State of Perpetual Emergency: Legally Codified State Violence in Post-Revolutionary Iran and the Contemporary U.S.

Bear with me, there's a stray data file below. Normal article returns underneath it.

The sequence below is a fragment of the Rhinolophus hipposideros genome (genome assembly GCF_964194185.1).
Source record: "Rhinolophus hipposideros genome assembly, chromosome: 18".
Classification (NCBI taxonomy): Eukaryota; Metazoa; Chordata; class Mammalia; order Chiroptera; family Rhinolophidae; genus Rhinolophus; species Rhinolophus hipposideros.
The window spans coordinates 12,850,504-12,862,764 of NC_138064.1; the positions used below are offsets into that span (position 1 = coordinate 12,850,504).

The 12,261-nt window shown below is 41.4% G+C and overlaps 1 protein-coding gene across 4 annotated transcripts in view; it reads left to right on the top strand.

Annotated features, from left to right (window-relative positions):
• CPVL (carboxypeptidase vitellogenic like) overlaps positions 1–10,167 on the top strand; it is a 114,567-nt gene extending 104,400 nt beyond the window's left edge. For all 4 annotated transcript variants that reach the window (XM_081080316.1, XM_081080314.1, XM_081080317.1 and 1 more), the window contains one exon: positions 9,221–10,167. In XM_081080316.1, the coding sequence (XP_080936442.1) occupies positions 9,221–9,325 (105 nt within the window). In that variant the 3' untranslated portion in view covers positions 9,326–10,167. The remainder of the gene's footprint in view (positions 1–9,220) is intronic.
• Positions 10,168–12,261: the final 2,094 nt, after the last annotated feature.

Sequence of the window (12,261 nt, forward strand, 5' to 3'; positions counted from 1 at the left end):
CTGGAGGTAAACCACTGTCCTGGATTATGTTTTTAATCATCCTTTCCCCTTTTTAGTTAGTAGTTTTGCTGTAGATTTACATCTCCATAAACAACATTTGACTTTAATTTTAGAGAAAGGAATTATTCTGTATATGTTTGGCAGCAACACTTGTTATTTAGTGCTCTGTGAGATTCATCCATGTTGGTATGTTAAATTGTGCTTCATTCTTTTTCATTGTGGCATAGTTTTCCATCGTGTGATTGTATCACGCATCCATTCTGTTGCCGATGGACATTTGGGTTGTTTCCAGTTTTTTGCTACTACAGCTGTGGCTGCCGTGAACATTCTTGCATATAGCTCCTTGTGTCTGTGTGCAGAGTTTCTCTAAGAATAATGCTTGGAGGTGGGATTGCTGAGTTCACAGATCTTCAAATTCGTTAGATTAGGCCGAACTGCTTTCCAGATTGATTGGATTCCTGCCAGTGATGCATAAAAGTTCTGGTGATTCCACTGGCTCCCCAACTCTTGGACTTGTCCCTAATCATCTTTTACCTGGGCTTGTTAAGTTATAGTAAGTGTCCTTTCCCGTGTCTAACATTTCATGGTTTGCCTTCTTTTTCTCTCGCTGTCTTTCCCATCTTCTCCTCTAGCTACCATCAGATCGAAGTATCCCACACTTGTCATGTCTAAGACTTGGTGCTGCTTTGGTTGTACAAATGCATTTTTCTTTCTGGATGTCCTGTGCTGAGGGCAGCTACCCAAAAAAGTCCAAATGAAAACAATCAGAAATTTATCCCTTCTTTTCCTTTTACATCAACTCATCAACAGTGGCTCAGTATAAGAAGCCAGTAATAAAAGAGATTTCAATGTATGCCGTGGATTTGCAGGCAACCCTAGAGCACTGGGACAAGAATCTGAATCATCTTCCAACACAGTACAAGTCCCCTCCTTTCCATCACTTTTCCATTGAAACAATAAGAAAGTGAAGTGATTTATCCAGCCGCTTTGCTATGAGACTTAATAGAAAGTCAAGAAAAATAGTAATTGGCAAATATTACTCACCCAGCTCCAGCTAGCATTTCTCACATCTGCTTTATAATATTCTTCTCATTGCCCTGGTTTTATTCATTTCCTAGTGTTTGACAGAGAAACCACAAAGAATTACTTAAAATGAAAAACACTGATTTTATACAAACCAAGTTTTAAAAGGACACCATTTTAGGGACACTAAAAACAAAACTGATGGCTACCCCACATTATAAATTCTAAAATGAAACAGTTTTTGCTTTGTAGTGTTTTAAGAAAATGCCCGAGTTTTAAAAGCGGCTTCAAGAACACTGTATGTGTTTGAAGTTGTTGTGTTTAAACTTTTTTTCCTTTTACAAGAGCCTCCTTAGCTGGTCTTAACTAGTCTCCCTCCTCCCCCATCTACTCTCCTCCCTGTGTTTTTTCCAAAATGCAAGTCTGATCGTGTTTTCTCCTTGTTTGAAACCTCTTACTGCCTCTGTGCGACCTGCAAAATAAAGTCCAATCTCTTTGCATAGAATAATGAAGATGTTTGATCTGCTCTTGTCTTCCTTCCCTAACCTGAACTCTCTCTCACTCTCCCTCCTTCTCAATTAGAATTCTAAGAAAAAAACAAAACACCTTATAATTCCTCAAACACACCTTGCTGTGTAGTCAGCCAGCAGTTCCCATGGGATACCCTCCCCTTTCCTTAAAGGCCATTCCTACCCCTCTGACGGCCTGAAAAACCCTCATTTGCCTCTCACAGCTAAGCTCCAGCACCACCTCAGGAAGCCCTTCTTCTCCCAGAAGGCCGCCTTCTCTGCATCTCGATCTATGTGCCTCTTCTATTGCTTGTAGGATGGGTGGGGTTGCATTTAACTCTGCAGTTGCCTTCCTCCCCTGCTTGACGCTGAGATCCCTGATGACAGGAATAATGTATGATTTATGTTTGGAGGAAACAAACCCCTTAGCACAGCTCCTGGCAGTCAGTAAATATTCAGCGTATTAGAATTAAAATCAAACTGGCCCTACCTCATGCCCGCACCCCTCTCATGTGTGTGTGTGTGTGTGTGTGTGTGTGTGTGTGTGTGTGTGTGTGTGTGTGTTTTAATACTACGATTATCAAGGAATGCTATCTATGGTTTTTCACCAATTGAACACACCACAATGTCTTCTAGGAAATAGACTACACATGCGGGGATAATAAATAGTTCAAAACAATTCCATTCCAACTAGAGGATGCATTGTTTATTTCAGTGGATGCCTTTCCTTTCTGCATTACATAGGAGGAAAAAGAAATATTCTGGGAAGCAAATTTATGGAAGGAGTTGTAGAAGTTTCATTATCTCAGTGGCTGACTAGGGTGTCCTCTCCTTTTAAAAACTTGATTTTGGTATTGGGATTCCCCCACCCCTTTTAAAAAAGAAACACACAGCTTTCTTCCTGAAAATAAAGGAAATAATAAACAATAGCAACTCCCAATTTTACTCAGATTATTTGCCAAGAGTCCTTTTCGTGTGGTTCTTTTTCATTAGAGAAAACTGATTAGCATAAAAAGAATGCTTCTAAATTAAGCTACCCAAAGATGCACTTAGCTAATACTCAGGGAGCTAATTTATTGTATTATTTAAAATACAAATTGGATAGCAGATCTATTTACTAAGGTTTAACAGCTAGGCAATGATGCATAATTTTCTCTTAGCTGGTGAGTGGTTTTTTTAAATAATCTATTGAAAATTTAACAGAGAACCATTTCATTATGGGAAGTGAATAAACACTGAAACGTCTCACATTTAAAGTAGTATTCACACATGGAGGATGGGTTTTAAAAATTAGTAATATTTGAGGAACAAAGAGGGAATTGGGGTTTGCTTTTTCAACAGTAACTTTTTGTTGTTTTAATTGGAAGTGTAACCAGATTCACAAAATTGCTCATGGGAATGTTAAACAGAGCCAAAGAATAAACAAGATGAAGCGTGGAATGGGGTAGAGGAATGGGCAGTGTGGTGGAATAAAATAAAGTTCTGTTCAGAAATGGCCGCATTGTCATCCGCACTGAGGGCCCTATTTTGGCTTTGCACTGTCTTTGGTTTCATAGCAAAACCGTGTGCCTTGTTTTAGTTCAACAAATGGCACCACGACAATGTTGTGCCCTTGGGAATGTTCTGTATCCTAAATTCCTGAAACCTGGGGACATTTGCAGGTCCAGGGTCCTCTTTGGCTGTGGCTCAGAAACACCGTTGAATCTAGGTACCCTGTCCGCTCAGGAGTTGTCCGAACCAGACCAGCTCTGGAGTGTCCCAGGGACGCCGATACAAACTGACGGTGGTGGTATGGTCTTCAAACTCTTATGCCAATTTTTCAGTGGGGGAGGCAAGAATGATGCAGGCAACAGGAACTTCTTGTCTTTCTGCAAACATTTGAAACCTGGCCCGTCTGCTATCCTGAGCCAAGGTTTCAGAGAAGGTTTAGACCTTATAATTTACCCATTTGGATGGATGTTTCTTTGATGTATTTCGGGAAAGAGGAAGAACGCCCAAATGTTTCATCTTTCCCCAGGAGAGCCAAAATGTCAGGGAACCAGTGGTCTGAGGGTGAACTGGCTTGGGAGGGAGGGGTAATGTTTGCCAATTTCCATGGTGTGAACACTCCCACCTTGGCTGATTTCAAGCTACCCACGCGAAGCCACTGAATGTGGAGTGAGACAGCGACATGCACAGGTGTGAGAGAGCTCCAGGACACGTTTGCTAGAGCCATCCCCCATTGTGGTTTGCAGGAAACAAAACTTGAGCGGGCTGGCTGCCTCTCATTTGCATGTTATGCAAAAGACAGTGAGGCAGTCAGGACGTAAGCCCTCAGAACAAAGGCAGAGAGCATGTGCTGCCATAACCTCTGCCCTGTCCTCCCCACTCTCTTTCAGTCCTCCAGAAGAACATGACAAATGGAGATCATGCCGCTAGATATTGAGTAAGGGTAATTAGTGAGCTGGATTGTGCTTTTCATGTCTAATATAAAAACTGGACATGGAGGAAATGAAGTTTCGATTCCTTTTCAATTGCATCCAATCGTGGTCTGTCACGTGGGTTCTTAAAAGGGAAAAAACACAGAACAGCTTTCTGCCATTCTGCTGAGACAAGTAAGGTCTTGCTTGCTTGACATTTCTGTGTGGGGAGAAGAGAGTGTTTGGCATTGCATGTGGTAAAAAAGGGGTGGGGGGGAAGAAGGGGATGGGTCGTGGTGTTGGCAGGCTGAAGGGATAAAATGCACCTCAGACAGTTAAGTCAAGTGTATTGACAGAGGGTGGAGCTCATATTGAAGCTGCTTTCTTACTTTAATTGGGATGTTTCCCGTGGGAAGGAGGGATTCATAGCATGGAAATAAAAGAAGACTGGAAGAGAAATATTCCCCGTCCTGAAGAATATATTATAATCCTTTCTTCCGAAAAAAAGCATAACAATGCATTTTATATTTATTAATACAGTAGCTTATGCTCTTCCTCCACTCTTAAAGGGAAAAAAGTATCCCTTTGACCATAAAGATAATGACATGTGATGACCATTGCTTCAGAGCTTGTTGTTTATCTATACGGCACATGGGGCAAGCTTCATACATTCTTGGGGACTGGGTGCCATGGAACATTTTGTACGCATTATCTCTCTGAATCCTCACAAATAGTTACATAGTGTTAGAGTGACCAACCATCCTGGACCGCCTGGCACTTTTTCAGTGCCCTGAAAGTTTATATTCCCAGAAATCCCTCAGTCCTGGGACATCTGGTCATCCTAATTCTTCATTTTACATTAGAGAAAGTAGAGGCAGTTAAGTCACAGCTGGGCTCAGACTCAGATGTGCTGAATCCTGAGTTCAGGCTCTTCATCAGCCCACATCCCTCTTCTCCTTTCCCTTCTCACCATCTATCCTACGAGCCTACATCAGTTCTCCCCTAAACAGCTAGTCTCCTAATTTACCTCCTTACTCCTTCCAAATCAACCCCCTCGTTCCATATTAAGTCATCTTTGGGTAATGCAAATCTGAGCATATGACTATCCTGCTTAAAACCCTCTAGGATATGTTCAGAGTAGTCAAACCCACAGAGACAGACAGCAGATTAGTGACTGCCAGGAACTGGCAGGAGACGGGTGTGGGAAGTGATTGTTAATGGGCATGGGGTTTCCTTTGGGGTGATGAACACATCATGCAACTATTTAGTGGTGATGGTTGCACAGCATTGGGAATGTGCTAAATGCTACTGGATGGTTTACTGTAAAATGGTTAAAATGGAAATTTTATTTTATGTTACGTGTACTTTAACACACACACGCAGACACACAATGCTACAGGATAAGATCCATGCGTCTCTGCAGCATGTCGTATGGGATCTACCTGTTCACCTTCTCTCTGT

My dissertation is focused on one question from different cultural and historical sites: what is a perpetual state of emergency and how is it used to enact state violence? Generally, I hope for this dissertation to stage an intervention in, and to open questions and investigations around, violence, condemnation, ethics, and the law. More specifically, through this project I seek to read explicit legal state violence in post-Revolutionary Iran to elucidate more implicit legal state violence in the contemporary U.S. In the Islamic Republic of Iran, the state does not conceal that it functions as what Édouard Glissant calls a “root model” with hierarchical and fixed moral parameters determining the laws of the country; in fact, the government publicly touts its widespread deployment of violence in order to deter individuals—condemned as enemies—who may try to deviate from, or challenge, the laws. In the U.S., the state rhetorically reinvents seemingly new crises—such as the War on Drugs—to sustain the notion of an enemy warranting the state’s use of violence. While I investigate published texts that pertain to the U.S. system, I have chosen to examine Iranian cinema—rather than published texts—as a venue for critical discourse addressing the issue of state violence. Ultimately, this project proposes the following inquiries: how can a reading of state violence—legal, juridical, rhetorical, and physical—in post-Revolutionary Iran elucidate concealed state violence in the contemporary U.S.? What is at stake when one compares U.S. legal and juridical systems with those of the Islamic Republic of Iran? How can our relation to law be critically and creatively re-imagined?